High-Pressure Reactivity of Triptycene Probed by Raman Spectroscopy
The high-pressure reactivity of caged olefinic carbons and polyatomic aromatic hydrocarbons (PAHs) are of interest because of their ability to produce unique C-H networks with varying geometries and bonding environments. Here, we have selected triptycene to explore the creation of pores via high-pressure polymerization. Triptycene has internal free volume on a molecular scale that arises due to its paddle wheel-like structure, formed via fusion of three benzene rings via sp3-hybridized bridgehead carbon sites. At 25 GPa and 298 K, triptycene polymerizes to yield an amorphous hydrogenated carbon, with FTIR indicating an sp3 C-H content of approximately 40%. Vibrational spectroscopy conclusively demonstrates that triptycene polymerizes via cycloaddition reactions at the aromatic sites via a ring opening mechanism. The bridgehead carbons remain intact after polymerization, indicating the rigid backbone of the triptycene precursor is retained in the polymer, as well as molecular-level (∼1-3 Å) internal free volume. High resolution transmission electron microscopy, combined with dark field imaging, indicates the presence of ∼10 nm voids in the polymer, which we attribute to either polymeric clustering or a hierarchical tertiary porous network. Creation of a polymerized network that retains internal voids via high-pressure polymerization is attributed to the presence and retention of the bridgehead carbons.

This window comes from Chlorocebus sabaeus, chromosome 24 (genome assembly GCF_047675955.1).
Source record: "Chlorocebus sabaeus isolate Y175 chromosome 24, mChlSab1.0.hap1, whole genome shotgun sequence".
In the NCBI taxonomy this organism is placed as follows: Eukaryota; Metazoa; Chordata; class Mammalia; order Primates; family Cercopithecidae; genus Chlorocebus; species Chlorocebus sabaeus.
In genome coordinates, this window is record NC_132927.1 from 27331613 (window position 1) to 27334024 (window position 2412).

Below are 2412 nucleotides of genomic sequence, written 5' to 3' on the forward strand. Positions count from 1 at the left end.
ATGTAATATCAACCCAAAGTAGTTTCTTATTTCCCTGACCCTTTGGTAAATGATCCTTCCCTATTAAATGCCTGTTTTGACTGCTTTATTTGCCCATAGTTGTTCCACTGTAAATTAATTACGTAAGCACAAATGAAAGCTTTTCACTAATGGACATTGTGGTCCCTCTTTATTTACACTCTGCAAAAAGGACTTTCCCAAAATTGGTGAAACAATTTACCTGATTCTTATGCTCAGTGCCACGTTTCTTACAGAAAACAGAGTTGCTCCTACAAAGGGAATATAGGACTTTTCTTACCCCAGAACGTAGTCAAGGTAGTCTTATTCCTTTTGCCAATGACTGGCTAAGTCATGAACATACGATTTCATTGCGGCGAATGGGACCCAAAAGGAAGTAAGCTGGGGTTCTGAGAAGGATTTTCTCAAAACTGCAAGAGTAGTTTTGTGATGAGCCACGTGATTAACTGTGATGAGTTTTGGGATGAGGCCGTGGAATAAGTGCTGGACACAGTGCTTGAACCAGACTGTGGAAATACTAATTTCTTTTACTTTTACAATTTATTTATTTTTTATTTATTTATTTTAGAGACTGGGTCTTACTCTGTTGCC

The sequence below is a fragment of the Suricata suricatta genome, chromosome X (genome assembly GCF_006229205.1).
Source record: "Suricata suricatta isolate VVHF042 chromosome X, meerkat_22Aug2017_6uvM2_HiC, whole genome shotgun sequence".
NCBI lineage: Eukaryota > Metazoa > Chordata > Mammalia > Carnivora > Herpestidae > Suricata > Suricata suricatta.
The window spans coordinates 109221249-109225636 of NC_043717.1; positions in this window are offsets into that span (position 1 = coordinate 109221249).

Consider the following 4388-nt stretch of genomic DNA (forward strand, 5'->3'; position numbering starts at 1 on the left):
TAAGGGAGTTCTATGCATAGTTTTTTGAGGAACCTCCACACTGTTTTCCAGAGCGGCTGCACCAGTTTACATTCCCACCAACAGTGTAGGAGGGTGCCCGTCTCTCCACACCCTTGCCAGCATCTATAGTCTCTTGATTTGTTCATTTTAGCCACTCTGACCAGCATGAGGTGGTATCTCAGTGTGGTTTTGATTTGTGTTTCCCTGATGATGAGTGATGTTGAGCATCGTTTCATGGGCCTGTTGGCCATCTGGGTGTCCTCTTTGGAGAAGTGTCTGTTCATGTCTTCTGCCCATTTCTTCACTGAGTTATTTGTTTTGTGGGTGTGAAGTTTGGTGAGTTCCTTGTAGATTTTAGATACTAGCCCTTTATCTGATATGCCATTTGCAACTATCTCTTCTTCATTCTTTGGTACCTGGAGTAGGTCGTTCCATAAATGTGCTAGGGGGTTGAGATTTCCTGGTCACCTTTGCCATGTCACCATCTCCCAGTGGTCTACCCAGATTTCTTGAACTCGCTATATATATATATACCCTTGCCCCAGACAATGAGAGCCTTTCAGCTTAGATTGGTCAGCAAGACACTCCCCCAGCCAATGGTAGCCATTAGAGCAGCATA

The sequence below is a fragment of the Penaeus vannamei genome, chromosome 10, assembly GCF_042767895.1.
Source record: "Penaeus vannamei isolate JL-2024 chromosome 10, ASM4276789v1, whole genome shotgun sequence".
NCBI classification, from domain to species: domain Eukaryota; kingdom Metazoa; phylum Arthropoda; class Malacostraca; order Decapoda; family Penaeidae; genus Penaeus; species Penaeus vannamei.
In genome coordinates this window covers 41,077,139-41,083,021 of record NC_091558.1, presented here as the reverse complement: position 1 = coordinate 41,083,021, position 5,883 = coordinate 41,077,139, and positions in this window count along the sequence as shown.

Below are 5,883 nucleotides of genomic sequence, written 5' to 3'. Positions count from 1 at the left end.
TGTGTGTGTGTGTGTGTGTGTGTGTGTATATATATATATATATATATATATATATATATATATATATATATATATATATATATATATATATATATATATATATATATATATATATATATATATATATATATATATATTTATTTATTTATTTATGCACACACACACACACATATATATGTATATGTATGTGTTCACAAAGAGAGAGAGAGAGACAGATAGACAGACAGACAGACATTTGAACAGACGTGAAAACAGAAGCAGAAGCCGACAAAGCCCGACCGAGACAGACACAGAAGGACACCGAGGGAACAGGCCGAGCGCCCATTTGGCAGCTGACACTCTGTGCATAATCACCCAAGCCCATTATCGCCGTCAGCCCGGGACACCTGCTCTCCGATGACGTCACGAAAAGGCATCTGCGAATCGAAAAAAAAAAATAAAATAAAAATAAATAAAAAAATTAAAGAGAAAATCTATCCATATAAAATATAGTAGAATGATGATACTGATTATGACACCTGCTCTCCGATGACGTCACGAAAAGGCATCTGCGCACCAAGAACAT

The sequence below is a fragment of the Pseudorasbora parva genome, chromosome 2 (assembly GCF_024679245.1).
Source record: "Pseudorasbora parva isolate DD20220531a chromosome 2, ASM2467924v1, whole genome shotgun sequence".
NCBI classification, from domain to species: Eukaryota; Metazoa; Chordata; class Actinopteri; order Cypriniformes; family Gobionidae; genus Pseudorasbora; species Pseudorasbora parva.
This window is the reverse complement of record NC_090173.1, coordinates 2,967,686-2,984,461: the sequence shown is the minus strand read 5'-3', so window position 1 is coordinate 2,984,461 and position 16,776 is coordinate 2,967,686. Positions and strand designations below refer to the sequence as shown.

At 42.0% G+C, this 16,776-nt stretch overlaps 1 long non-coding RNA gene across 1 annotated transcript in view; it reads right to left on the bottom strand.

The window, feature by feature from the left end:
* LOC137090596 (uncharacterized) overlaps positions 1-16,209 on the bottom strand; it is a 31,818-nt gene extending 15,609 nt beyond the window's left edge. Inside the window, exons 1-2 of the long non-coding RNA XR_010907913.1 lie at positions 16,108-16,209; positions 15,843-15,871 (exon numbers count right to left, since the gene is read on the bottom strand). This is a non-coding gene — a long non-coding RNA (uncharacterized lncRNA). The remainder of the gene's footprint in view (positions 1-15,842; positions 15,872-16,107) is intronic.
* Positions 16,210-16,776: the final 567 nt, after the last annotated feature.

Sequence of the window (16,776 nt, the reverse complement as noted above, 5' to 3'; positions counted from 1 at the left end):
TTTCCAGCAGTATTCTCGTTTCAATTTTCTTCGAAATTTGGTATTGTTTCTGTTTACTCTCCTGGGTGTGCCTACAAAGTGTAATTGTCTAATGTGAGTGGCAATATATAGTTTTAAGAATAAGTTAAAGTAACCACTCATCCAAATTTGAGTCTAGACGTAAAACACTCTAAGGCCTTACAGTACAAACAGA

P. C. Ray et al., "High-Pressure Reactivity of Triptycene Probed by Raman Spectroscopy," Journal of Physical Chemistry B, vol. 120, no. 42, pp. 11035 - 11042, American Chemical Society (ACS), Sep 2016.
The definitive version is available at https://doi.org/10.1021/acs.jpcb.6b05120
Chemical and Biochemical Engineering
United States. Department of Energy. Office of Basic Energy Sciences
Keywords and Phrases
Amorphous carbon; Aromatic compounds; Aromatic hydrocarbons; Cycloaddition; Fourier transform infrared spectroscopy; Free volume; Polycyclic aromatic hydrocarbons; Polymerization; Amorphous hydrogenated carbon; Bonding environment; Cycloaddition reaction; Dark field imaging; High-pressure reactivity; Molecular levels; Molecular scale; Porous networks; High resolution transmission electron microscopy
International Standard Serial Number (ISSN)
Article - Journal
© 2016 American Chemical Society (ACS), All rights reserved.
01 Sep 2016